Friday, April 10, 2009

Thursday, April 9, 2009: On the Street…Fifth Ave., NYC

Taxicab Confessions

It’s been years since I’ve driven a car—six,
Since I moved to the city. I’ve grown to love the cabs,
As we all have. Come on, admit it—
Cabs provide a kinder, gentler version
Of servitude. Butlers gave way
To smiling concierges in hotels,
Cooks have pristine prestige, clanging
Pots and cutlery proudly. We still have maids,
And their knees still ache, but they’re paid by the hour,
Or should be. The taxi driver is our
Valet. I’ve toppled into black back seats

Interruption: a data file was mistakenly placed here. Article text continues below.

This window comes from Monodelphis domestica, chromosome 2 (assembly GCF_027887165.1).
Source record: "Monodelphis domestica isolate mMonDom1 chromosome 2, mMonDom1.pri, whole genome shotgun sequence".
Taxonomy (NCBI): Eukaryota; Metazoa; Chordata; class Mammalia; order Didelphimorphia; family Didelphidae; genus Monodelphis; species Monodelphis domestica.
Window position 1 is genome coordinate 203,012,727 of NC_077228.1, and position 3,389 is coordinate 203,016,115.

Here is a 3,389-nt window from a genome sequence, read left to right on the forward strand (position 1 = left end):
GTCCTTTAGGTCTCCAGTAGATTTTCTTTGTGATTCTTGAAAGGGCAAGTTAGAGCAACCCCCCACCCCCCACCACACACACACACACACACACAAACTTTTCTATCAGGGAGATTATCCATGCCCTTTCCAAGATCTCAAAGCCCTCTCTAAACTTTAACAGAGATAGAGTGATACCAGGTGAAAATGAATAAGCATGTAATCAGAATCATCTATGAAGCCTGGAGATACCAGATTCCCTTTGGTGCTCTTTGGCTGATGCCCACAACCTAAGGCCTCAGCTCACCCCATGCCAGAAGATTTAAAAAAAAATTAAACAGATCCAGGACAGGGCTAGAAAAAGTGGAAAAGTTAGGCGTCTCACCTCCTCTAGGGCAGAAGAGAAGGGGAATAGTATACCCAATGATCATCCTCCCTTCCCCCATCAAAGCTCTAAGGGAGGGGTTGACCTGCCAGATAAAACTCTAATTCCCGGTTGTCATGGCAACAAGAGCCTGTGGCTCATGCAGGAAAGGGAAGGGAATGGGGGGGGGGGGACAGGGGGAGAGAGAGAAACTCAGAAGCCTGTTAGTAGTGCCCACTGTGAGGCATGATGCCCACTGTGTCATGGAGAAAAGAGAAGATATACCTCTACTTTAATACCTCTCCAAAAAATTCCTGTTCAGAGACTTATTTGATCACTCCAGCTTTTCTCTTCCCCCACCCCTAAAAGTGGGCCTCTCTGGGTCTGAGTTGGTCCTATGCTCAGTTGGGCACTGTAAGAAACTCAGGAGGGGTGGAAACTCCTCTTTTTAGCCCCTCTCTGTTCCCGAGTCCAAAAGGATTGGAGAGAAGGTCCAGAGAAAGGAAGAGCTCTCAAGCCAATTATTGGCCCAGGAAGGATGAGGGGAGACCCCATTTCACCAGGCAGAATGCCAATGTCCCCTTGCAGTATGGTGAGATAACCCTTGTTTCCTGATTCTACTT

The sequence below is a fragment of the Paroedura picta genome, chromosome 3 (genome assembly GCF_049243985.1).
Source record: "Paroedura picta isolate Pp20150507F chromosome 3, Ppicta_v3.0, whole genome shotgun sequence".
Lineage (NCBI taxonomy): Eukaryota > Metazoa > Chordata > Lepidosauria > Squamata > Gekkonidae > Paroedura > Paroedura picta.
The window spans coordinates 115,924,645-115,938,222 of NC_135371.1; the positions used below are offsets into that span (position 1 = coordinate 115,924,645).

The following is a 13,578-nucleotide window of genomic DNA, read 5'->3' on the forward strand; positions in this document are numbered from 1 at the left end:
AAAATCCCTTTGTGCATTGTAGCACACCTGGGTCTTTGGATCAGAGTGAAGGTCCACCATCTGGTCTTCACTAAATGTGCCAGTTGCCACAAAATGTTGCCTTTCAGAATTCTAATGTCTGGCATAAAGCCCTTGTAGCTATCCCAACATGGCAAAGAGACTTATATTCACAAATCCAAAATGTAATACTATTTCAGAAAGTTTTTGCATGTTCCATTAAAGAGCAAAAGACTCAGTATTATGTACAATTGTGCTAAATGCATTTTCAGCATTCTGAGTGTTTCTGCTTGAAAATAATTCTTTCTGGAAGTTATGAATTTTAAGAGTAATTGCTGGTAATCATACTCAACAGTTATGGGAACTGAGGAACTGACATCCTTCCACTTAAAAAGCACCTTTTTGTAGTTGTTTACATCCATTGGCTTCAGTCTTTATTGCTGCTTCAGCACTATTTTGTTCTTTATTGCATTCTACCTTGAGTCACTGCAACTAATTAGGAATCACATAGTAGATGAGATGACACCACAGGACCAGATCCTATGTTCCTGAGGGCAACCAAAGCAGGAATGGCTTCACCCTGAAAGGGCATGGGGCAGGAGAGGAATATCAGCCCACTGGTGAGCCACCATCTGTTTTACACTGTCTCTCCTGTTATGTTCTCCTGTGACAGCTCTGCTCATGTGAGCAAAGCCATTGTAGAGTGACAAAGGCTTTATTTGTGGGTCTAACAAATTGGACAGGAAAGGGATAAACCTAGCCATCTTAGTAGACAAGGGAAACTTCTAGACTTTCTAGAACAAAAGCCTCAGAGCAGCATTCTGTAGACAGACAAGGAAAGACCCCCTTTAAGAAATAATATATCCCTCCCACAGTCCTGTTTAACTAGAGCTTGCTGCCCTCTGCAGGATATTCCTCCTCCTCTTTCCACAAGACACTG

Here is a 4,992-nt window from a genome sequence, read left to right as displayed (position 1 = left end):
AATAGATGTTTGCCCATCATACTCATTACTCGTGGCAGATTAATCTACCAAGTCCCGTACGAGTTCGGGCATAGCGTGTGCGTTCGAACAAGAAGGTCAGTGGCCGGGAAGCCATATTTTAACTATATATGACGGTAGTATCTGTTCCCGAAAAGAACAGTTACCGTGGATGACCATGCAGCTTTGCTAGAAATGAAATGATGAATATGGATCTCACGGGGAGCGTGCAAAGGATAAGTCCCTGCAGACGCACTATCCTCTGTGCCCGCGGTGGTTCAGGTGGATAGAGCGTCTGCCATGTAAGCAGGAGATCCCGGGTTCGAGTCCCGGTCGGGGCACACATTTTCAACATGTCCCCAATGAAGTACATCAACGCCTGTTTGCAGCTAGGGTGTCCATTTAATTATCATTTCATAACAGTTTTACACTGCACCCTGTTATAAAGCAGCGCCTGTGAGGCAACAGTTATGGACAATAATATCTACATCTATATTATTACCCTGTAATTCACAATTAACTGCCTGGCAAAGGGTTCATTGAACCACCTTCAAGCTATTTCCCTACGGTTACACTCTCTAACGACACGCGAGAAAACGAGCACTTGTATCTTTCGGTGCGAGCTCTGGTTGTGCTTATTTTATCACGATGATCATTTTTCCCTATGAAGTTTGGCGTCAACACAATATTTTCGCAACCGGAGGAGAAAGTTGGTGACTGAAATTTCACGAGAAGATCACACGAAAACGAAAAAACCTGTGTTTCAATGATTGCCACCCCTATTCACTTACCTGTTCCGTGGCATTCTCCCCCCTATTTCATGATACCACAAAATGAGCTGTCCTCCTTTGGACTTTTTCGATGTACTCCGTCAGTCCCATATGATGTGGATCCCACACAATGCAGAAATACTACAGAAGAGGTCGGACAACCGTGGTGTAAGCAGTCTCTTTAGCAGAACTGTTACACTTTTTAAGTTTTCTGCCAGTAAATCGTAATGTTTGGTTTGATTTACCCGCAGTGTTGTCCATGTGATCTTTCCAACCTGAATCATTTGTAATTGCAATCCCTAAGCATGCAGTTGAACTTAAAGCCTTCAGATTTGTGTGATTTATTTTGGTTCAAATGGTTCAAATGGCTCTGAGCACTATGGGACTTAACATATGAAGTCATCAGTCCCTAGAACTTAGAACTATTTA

Crying, drunk, giddy, absorbed
In processing the day, the cool city
Air streaming into the car
While the driver asks, “Where do you want to go?”

1 comment

  1. It's funny you should call N.Y. cabs a kinder gentler anything. My daughter and her friends believe they're a malignant life form swarming the streets just waiting to take over and in the meantime consuming unwary pedestrians - but only when no-one is looking so it doesn't happen often. Yet.
    Reading your poems feels like eavesdropping on a novelist in the throes of creating his cast as much as it feels like people watching. Good stuff.


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